I feel like this needs saying: Season 6 wasn’t stupid. Dean going to live with Lisa and Ben, trying to have a family – that wasn’t stupid either, or meaningless, or unnecessary. It was about adulthood, and what that means, what it really means.
I mean, I have to wonder if the negative reaction stems from the fandom’s fairly young demographic. Like – and let me be clear, I hate it when people say this – but maybe those fans were just too young to get it?
But they will.
Because, one day, your parents will die. Or worse: they won’t, and you’ll wish that they had. But they live, and you live, and you all must live with the knowledge that you’re not a kid anymore, that something has broken between you, something precious that was never meant to be saved, and nothing will ever be whole between you again.
They call it growing up, but maybe they should call it growing apart, for it’s the ties that bind that always unravel at the seams. And so we fall away from one another, no longer bound by the roles we play, the ones we were handed at the moment of birth, but as individuals, discrete and free.
Sam and Dean start Season 1 as boys and end Season 5 as men. But Sam at least has the luxury of martyrdom: He may become an adult, but he doesn’t have to live as one. Not like Dean.
And he struggles with what that means –as do we all. But one thing is true for everyone: One day, in between your parents dying or not dying, you realize it doesn’t really matter, because you’re an orphan anyway; and suddenly you realize you ache for a family of your own, something to fill the gaping mother and father-sized holes shredded into your heart.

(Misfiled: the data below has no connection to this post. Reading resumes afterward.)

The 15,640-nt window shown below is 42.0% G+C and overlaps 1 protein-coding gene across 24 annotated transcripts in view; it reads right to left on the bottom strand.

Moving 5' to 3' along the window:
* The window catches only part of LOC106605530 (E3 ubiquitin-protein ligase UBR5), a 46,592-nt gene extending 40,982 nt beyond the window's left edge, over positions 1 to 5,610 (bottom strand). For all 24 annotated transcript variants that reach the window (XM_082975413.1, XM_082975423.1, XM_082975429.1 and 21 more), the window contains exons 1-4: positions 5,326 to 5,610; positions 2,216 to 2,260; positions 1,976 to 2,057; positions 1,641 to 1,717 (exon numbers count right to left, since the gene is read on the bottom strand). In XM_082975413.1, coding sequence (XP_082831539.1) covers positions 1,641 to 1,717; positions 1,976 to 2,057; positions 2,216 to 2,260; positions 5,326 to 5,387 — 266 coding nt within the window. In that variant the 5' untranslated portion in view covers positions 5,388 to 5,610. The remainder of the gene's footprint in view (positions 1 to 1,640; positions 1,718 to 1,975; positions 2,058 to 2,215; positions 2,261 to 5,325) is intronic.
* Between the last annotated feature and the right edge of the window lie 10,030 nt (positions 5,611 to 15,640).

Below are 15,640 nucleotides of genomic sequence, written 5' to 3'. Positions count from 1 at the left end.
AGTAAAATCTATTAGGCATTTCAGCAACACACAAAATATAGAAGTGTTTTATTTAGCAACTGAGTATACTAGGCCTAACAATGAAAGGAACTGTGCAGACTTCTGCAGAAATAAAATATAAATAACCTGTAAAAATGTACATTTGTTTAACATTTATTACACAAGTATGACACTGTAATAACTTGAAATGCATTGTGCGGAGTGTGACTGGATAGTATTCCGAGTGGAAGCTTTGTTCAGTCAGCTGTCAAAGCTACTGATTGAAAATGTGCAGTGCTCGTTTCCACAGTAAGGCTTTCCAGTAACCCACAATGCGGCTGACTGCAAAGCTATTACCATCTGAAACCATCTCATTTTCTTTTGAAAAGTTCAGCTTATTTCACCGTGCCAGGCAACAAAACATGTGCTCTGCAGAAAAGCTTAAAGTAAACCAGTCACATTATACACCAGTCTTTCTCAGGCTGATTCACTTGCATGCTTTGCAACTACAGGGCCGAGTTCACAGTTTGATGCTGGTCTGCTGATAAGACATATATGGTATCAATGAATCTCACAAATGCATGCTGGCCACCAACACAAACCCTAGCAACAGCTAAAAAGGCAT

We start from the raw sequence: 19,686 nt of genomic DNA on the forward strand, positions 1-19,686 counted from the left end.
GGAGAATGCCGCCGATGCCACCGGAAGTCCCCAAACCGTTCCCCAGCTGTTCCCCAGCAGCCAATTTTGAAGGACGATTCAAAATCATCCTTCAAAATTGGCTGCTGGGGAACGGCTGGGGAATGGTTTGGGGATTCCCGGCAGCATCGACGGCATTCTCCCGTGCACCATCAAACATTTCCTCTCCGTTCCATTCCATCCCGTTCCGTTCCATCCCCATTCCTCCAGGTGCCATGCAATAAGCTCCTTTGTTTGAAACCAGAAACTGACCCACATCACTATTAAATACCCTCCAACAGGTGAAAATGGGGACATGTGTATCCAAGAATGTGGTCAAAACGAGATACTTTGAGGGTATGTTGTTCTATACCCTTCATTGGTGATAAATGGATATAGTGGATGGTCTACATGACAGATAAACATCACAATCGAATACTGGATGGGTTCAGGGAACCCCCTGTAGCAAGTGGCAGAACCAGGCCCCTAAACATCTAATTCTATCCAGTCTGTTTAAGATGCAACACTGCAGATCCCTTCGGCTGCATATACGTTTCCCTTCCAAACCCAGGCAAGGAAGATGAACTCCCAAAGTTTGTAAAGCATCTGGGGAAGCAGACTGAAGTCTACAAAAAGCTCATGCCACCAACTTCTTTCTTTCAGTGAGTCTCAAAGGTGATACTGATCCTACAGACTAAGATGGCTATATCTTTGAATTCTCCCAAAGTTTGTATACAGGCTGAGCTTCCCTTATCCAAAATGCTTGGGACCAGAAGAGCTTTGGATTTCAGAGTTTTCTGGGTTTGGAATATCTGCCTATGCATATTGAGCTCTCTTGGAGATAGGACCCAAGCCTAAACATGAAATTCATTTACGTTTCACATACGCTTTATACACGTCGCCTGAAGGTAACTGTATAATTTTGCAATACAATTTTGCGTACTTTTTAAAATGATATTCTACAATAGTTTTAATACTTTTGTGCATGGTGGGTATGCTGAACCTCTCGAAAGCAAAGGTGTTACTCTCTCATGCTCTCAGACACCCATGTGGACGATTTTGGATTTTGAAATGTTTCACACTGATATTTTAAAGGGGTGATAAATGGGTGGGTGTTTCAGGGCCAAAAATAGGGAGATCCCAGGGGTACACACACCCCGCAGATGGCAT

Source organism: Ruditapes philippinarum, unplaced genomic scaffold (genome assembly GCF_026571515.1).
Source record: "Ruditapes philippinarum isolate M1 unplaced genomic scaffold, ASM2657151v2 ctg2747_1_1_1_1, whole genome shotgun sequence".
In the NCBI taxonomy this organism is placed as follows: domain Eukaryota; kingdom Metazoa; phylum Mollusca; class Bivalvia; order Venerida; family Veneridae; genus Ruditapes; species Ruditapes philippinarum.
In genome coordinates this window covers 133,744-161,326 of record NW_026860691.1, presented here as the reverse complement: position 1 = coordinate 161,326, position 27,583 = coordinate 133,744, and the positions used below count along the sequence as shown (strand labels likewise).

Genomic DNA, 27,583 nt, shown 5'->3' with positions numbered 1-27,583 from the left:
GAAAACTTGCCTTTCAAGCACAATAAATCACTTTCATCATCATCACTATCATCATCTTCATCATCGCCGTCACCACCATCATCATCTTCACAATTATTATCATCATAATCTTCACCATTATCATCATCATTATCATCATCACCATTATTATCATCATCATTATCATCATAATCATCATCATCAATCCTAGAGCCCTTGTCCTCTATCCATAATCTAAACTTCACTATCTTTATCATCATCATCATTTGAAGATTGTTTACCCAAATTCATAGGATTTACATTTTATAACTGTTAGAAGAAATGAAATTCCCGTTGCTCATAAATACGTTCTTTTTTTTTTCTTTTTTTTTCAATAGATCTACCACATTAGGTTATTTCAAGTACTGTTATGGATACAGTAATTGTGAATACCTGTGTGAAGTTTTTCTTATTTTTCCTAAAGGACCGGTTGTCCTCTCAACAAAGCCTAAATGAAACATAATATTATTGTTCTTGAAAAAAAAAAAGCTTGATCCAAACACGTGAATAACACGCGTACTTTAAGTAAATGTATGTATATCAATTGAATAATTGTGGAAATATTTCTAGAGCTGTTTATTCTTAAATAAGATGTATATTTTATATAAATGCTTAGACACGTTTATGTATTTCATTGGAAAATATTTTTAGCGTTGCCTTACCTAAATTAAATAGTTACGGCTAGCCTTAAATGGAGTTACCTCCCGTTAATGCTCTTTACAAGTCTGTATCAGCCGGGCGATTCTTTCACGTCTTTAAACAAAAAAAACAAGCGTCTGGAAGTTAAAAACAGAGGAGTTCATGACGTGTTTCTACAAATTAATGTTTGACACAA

And when that day happens, then and only then you will understand why Dean Winchester shows up on Lisa’s doorstep.
Maybe you’ll also understand why it was never going to work.
Partly because the families we make can’t fill the holes left by the families that left us behind: All they can do is to smooth over the edges and by the comfort of numbers make the loss more bearable.
But partly also because Lisa and Ben weren’t the family that Dean made. They were the one he forced himself into. And the reality is you don’t so much choose your new family as fall into it, the weight of inevitability bringing friends and lovers together, like planets tugged into line by the gravity of stars. Dean already had a new family, and the Braedens weren’t it.
But that doesn’t make his actions stupid, or meaningless, or unnecessary. And it doesn’t mean the story shouldn’t be told. Because even though some loves were never meant to last forever, you tell their stories anyway, because it’s their very impermanence that matters so much to the ones left behind. You tell these stories anyway, even though you know the ending, even though you see it coming from a mile away, because you know how it feels; because in the end, we are all orphans, straining toward the holes in our own hearts, filling them however we can.
After all, that’s what adulthood is all about.